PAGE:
A wedding in my family is no less than a major (family) milestone. We celebrate it like Diwali.
Every prayer, ritual, offering, event, invitation etc. happens with the mahurat, nek and shagun. You may call this superstition or tradition. But that is a completely different topic which I might touch sometime later this year.
We all want smooth and happy proceedings so any token amount or gift required to be given as shagun or nek to a person is considered legitimate. It us out of respect and love for that person. This is no way dowry-related.
List of nek and shagun is endless but I am mentioning some interesting ones for you amazing readers.
Joote ka nek – This is every sister’s dream. Remember that song ‘paise do joote lo‘ from the famous Hum Apke Hain Kaun movie. The bride’s sisters hide the groom’s shoes and in favour to return the shoes, they ask for nek which groom needs to pay (mostly cash is preferred as a lot of sisters need to divide the nek).
Kajal ka nek – When an auspicious event like wedding starts the aunts of the bride usually do the ritual of putting kajal to ward off evil. So as gratitude, a nek is given to the loving aunts.
Mehndi ka nek – I did not share it in the previous post as I intended to share it here. The mehndi artists who put my bridal mehndi ask for a nek. The tradition of putting mehndi is so special and sacred that there is no payment its always a nek.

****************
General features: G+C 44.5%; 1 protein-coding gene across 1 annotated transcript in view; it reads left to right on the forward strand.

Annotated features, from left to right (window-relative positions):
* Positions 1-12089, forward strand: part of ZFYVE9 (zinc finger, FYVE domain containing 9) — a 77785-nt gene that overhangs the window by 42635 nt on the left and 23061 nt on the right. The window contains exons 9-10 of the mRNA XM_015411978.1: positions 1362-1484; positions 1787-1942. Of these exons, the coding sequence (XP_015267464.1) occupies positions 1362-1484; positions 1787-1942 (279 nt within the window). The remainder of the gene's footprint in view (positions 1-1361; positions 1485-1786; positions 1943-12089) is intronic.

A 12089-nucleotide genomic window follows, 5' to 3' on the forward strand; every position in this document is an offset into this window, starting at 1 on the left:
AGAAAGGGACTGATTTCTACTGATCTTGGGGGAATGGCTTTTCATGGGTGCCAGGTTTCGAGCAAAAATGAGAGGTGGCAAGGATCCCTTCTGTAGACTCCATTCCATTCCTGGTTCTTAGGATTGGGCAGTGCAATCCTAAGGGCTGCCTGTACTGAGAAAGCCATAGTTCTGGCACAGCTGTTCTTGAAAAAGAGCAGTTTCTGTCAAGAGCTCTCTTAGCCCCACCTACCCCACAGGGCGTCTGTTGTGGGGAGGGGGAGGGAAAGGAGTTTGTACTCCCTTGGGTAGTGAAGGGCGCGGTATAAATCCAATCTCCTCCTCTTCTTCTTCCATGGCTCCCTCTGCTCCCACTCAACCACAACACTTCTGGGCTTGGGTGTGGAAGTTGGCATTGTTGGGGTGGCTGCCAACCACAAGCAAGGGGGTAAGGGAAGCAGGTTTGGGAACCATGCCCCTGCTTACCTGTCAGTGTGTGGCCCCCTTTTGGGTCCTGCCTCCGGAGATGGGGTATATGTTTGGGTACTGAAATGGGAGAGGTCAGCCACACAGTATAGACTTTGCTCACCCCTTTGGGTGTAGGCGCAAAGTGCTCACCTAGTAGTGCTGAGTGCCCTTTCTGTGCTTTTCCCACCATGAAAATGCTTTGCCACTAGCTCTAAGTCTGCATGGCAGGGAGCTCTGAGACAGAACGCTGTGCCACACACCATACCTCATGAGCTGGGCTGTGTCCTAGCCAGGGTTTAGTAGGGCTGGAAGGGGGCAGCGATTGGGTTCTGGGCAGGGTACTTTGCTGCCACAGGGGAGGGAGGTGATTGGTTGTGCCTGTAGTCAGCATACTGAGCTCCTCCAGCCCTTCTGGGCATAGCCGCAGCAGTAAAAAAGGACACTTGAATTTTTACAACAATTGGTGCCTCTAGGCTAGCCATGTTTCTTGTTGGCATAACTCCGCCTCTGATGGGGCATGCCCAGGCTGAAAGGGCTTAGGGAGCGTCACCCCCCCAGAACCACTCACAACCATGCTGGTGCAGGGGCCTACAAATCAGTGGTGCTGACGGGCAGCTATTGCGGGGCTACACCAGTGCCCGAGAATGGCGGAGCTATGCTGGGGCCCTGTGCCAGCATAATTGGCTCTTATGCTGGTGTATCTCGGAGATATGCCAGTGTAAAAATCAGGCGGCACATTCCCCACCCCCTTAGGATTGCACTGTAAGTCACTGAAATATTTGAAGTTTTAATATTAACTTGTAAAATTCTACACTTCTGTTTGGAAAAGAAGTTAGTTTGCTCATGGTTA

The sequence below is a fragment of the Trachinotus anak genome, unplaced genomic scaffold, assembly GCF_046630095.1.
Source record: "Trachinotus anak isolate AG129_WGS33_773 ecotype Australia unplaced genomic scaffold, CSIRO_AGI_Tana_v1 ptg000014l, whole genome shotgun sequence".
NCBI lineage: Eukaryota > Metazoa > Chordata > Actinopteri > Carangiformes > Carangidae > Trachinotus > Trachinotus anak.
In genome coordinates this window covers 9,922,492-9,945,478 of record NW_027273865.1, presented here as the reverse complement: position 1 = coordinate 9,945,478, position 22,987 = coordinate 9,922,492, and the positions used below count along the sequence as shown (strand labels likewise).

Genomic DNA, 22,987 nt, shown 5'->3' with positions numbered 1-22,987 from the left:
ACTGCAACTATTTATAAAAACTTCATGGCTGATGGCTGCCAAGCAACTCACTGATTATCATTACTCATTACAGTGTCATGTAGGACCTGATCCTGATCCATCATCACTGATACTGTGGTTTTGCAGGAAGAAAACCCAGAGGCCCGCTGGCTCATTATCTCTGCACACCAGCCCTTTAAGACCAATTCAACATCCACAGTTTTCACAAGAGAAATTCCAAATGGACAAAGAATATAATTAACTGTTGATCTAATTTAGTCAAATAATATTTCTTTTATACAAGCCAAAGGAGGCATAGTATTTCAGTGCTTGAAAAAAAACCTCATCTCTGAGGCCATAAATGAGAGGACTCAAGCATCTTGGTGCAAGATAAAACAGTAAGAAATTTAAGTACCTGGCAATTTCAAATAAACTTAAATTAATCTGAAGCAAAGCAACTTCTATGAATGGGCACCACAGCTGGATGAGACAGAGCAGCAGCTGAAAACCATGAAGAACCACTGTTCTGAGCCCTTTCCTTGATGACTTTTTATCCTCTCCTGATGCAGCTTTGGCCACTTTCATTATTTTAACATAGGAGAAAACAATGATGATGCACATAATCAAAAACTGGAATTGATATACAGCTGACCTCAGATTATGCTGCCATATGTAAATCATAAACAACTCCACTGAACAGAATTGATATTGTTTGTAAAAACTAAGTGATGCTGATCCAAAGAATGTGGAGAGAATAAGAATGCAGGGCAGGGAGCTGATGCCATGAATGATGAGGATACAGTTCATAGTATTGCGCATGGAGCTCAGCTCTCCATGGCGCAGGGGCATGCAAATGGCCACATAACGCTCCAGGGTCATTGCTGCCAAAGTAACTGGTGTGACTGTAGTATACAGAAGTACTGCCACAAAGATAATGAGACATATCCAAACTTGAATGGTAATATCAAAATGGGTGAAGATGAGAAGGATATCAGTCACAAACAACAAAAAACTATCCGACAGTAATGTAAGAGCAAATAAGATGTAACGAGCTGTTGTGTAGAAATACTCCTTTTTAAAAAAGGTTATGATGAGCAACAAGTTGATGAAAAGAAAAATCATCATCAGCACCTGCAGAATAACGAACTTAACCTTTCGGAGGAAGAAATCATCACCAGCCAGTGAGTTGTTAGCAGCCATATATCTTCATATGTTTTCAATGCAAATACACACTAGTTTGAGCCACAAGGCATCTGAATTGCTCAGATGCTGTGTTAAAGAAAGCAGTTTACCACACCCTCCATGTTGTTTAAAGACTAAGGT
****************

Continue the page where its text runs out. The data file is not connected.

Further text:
Kalash ka nek – The aunts and friends of the house very painstakingly carry the Kalash from potter’s house to the bride’s place. Finally, to get it inside the house my uncles and my dad had to give nek to all those who carried the Kalash.
Vinayak ka nek – Brothers who sit with the bride for starting the festivities with Ganesh pooja get a special nek. This is usually for little kids of the house. It us to involve them in the festivities and hero them interested and occupied.
Baarat ka nek – When the baarat arrives near the bride’s house the sisters usually run to inform the elders whoever does it first will get the nek from brides father. It’s fun to watch the race.
Pagfere ka nek – After phere bride goes to grooms place with her sisters and brothers who will bring her back home for one last time before she sets on for the journey to grooms house. All the sisters and brothers get a nek for accompanying the newly weds.
Ghodi ka nek – When the groom climbs on the ghodi or horse to go to the bride’s house for the wedding then the groom’s sisters-in-law holds the bridle of the horse. She would only leave it and let the groom go after getting her nek.
Dwaar rokne ka nek – When the newly weds arrive at grooms house the sister’s of the groom holds the entry door and would only allow after they get their nek. A nek of her choice obviously. It is a comedy to watch when you have elder sisters like in our case. Lovingly they also got gifts for us.
Muh dikhayi ka nek – When the grooms family meets the new daughter-in-law it is customary to give her nek. All elders show love and bless the newly-weds
I had a great time seeing all these customs. It’s a fun-filled, affair full of love and respect for one another.
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Think positive and be happy!